Mr. Speaker, I am very interested in the use of biological product for energy. It is there in this country. Within the forestry industry we still have large amounts of biomass that is being simply wasted.
We have not got to the point where the industry is completely converting all of its waste into viable energy product. I think incentives could help a lot. We need also to look at some of the opportunities that are presenting themselves for the use of bioenergy in the forests of British Columbia with the incredible damage that has been caused there by the pine beetle kill.
As I pointed out in my speech, right now wood pellet energy is replacing fuel oil at about 50% of the cost in northern Canada and that is also trucking the pellets a very long way.
When we look at northern Ontario and New Brunswick, we can see multitudes of opportunities for the conversion of buildings and homes to a cheaper source of energy that is readily available there.
It will impact on the forestry industry as the price of oil rises and we can be sure this is going to happen. The major multinationals are not buying back their shares in a record fashion because they feel that the value of oil is going to go down.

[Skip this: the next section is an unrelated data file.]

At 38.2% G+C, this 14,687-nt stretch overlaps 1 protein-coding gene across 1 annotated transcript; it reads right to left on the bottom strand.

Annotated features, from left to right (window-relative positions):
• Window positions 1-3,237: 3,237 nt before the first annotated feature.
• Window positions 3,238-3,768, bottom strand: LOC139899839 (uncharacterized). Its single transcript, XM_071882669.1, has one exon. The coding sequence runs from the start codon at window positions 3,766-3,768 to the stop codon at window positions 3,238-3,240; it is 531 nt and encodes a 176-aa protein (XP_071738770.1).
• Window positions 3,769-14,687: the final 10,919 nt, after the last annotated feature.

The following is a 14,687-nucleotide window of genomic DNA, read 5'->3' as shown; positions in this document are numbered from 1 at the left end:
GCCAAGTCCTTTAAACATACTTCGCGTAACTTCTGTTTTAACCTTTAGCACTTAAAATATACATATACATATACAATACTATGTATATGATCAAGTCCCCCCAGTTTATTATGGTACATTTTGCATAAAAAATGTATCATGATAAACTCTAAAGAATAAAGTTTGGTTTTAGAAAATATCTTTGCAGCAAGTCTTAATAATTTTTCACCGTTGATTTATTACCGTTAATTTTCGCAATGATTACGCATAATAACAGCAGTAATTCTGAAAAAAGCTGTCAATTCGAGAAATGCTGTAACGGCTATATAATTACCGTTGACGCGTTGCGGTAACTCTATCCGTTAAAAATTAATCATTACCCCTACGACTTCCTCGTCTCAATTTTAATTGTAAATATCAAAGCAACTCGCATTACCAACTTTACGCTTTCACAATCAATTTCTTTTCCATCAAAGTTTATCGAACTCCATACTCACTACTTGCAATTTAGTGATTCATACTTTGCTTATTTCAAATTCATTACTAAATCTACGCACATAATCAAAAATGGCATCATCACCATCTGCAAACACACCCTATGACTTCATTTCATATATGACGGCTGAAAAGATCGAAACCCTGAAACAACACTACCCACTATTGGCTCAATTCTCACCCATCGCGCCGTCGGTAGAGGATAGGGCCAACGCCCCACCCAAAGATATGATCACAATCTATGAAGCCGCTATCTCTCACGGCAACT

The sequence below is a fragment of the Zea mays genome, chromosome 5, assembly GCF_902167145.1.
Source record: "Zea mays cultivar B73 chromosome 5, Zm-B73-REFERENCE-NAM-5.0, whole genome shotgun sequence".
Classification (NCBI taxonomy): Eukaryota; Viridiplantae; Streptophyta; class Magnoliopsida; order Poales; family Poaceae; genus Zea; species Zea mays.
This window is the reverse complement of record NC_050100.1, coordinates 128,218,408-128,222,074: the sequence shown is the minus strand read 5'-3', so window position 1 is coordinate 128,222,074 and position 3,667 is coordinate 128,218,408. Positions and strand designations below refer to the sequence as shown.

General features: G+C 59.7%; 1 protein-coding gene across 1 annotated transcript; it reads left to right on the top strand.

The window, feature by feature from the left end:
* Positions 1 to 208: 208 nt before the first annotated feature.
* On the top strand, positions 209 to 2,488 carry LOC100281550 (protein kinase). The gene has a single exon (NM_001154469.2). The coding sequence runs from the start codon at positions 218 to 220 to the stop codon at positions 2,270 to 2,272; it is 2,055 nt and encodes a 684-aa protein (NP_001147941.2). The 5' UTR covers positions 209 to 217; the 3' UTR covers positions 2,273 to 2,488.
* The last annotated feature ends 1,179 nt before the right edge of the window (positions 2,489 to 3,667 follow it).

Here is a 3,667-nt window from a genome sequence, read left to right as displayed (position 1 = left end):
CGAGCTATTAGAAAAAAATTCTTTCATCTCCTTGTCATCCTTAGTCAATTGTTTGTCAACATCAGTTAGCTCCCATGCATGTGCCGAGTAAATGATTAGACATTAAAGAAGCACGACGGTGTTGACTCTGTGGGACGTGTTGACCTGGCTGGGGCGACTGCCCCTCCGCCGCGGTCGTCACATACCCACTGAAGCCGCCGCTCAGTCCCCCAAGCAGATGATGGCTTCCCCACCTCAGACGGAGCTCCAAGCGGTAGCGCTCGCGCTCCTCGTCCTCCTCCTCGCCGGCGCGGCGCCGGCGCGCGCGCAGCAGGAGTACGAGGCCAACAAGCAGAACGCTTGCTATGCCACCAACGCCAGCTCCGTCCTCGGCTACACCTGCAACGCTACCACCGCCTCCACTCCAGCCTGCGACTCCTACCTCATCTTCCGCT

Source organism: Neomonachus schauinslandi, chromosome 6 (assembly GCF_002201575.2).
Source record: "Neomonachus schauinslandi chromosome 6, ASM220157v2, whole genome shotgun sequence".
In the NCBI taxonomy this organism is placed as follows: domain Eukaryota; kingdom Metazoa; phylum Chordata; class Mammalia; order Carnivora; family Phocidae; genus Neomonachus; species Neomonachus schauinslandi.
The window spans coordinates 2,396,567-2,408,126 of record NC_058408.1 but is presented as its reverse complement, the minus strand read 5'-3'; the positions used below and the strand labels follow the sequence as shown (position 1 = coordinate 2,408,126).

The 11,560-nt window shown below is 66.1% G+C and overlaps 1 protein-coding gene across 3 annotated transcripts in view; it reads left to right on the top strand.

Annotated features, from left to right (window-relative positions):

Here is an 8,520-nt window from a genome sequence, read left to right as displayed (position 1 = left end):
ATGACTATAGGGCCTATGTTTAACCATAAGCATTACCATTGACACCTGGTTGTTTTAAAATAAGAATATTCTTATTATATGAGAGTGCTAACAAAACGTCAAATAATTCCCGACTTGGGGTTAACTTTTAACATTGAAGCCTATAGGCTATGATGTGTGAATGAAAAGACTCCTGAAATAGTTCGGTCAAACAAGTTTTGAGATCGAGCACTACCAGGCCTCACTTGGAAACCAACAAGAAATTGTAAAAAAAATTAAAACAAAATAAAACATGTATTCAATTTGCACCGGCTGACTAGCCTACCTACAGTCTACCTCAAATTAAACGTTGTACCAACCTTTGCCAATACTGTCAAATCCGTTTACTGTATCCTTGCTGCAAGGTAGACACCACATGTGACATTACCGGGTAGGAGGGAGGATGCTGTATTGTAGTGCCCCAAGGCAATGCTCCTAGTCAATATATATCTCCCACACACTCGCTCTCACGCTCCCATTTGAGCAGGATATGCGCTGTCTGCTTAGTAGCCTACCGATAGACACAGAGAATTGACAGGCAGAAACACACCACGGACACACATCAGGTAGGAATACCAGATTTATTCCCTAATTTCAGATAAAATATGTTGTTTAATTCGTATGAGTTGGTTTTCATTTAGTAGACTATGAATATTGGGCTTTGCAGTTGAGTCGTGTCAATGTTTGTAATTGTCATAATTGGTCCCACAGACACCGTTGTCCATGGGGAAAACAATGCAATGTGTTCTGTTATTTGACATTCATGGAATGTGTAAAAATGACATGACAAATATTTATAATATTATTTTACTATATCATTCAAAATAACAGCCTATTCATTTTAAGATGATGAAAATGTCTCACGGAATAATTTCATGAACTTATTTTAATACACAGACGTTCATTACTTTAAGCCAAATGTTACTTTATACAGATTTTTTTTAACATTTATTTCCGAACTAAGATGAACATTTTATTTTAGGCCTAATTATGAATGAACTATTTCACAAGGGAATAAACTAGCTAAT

Therefore, we are going to see marked increases in the price of oil. Biomass energy will be productive here. If we compare the competitive advantage for a reduction of CO2 emissions between ethanol and the use of biomass energy in heating and we look at the cost effectiveness of those two products, biomass energy would win hands down right now.
A unidirectional approach with a $2 billion subsidy program to simply biofuels for ethanol and liquid fuels is not the way to go.